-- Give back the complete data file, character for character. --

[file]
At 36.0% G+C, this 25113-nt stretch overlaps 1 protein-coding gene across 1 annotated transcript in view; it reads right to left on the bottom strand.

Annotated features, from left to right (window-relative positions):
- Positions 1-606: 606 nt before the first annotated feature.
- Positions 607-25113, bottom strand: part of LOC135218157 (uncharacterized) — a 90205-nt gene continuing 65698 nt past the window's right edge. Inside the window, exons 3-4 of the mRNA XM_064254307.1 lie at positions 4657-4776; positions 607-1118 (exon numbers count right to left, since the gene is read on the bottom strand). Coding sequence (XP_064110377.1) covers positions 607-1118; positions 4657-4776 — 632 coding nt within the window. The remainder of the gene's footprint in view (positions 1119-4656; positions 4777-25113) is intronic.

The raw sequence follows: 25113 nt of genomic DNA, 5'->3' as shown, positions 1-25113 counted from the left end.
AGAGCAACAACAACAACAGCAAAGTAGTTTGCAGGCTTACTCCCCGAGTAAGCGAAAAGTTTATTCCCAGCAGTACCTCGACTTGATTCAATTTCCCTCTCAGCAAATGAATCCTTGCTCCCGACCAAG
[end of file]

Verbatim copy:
At 36.0% G+C, this 25113-nt stretch overlaps 1 protein-coding gene across 1 annotated transcript in view; it reads right to left on the bottom strand.

Annotated features, from left to right (window-relative positions):
- Positions 1-606: 606 nt before the first annotated feature.
- Positions 607-25113, bottom strand: part of LOC135218157 (uncharacterized) — a 90205-nt gene continuing 65698 nt past the window's right edge. Inside the window, exons 3-4 of the mRNA XM_064254307.1 lie at positions 4657-4776; positions 607-1118 (exon numbers count right to left, since the gene is read on the bottom strand). Coding sequence (XP_064110377.1) covers positions 607-1118; positions 4657-4776 — 632 coding nt within the window. The remainder of the gene's footprint in view (positions 1119-4656; positions 4777-25113) is intronic.

The raw sequence follows: 25113 nt of genomic DNA, 5'->3' as shown, positions 1-25113 counted from the left end.
AGAGCAACAACAACAACAGCAAAGTAGTTTGCAGGCTTACTCCCCGAGTAAGCGAAAAGTTTATTCCCAGCAGTACCTCGACTTGATTCAATTTCCCTCTCAGCAAATGAATCCTTGCTCCCGACCAAG